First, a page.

“The parent is the most important person in this child’s life. If his or her ADHD is not addressed, it will, of course, affect the child’s response to interventions,” she says.
Once parents learn they too are affected, they are typically relieved. “Now they understand and can face it,” says Bélanger. She includes parents in the treatment plan, recommending they go with their kids to workshops and/or group therapy. She sometimes refers them to support groups or programs to help with organizational skills. And she has access to plenty of books and videos to help along the way. “They learn not only to understand and parent their children, but how to manage their own ADHD,” says Bélanger.
Guilt is a problem, often because of issues with impulse control; parents tend to say and do things they regret later, says Diane Brunette, a Burlington-based certified ADHD coach to parents and children. She knows from first-hand experience: The mother of four now-grown kids with ADHD learned in her late 30s that she had the disorder too.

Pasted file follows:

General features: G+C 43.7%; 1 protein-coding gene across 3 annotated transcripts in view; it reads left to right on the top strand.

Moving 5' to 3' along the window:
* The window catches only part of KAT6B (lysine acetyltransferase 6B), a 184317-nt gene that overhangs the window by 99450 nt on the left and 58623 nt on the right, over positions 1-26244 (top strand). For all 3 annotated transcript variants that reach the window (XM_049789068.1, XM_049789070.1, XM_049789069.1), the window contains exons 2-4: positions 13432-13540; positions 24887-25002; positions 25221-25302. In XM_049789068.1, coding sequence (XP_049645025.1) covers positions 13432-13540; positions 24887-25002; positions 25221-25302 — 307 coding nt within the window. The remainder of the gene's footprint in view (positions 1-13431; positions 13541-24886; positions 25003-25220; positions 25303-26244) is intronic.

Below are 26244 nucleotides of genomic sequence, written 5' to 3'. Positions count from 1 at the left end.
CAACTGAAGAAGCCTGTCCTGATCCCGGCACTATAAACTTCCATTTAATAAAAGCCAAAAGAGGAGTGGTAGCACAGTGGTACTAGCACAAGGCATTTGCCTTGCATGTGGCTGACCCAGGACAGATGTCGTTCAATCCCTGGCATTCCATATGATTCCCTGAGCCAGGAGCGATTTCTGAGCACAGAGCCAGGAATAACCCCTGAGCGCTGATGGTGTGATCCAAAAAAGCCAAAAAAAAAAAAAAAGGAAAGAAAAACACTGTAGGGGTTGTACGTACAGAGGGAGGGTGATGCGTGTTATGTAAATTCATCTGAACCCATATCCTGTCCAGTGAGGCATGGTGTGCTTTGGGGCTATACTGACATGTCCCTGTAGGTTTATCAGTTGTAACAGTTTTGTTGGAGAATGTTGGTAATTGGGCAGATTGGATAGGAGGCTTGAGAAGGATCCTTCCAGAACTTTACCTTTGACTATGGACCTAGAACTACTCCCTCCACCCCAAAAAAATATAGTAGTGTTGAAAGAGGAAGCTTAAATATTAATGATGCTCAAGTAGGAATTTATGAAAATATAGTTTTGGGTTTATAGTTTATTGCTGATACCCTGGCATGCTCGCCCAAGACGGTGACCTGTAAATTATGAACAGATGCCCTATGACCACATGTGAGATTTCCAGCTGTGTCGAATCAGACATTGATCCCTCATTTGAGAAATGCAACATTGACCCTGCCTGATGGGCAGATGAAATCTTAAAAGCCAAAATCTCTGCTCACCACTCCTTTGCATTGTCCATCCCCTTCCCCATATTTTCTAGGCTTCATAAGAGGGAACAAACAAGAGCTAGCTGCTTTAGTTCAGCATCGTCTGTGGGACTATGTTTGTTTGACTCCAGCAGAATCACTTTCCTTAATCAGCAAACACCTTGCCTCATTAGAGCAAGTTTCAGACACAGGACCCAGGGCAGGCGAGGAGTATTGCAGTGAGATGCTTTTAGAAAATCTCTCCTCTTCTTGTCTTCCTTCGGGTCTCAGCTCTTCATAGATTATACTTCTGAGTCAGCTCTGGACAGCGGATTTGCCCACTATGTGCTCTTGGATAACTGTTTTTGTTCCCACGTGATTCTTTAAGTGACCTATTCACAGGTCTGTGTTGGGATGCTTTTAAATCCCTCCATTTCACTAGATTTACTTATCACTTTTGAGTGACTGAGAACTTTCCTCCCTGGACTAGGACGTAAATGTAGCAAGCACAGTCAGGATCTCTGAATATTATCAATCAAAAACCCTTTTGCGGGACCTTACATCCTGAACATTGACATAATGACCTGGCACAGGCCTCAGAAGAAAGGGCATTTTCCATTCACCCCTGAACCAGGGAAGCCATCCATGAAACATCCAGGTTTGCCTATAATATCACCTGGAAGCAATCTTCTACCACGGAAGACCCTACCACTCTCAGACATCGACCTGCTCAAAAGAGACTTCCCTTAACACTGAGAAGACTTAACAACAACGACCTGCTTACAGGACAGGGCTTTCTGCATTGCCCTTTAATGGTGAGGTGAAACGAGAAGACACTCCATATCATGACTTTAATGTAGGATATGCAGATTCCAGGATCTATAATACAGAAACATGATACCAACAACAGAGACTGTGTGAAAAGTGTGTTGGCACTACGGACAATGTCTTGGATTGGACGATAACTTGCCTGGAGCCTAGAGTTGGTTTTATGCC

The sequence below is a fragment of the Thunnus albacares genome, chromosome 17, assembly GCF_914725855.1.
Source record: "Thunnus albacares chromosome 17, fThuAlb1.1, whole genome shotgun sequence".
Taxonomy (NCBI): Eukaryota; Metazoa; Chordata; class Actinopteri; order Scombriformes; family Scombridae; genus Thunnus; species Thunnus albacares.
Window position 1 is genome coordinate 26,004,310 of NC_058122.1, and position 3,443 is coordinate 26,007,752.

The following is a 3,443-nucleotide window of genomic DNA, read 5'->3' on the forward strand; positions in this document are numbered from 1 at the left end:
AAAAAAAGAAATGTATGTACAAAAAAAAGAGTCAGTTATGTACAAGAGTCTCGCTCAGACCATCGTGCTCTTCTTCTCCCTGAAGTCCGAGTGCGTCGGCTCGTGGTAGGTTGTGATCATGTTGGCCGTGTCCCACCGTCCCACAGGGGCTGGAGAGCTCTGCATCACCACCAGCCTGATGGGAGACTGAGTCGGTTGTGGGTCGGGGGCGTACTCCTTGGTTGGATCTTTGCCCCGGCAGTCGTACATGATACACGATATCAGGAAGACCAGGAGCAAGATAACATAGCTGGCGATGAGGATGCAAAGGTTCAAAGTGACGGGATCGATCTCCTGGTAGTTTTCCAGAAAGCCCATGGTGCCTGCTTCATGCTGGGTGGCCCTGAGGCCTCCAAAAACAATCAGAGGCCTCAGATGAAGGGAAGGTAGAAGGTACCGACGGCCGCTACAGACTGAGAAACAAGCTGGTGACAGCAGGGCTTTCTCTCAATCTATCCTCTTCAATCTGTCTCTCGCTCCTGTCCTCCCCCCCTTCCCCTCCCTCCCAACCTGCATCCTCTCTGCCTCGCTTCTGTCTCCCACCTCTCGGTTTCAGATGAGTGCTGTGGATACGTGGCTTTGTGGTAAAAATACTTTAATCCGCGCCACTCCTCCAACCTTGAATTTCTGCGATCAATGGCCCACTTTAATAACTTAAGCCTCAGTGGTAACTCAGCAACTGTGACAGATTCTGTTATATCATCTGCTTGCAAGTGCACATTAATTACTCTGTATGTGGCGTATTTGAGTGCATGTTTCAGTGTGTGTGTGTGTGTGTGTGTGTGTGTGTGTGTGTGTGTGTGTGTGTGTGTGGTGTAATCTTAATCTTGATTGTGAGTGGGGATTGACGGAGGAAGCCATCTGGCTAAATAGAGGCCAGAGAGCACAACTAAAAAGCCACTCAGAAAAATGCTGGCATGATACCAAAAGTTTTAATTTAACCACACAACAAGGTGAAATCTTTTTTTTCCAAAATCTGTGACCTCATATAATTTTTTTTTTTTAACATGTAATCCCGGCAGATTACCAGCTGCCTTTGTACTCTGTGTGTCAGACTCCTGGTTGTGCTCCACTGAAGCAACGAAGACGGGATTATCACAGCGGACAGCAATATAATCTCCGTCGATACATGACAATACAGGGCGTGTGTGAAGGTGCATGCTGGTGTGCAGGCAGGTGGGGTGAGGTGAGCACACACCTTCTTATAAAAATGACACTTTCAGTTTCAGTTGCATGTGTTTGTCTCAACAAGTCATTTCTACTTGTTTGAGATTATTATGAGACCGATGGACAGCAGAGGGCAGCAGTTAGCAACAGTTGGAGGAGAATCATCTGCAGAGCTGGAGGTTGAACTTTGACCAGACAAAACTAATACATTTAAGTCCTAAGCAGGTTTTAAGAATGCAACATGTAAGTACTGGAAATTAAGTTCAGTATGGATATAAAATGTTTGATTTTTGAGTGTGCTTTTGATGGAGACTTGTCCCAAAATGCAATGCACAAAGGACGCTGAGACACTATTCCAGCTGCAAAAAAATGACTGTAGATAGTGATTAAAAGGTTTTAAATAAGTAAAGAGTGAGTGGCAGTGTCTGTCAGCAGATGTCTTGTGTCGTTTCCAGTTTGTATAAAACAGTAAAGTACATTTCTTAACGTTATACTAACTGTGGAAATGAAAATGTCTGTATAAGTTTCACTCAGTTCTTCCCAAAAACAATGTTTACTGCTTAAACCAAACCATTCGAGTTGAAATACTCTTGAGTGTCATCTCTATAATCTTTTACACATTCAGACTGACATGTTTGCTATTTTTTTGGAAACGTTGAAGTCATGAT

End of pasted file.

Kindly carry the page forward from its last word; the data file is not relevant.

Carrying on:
Parents remorsefully confide in her that they have hit their children, or stepped in to stop their kids from spatting only to get pulled in and start screaming too. “They feel horrible. But if you start to ruminate, you often end up doubting your parenting skills, when your instincts are usually right,” says Brunette.
She recommends that parents “pause before acting. Take deep breaths and ask yourself: What am I thinking? What am I feeling? What am I doing? Is this what I really want to do? Imagine yourself doing what you wish you had done. In time, it will become easier to actually accomplish.”
Terry Matlen, a licensed clinical social worker in Detroit, sees many scenarios where parents and children have different types of ADHD, which further complicates family dynamics. For example, a mom with inattentive ADHD may feel overwhelmed by her hyperactive child. One craves quiet and calm; the other craves movement and noise. “Asking the hyperactive child to sit and read a book is like asking the inattentive parent to go skydiving,” says Matlen.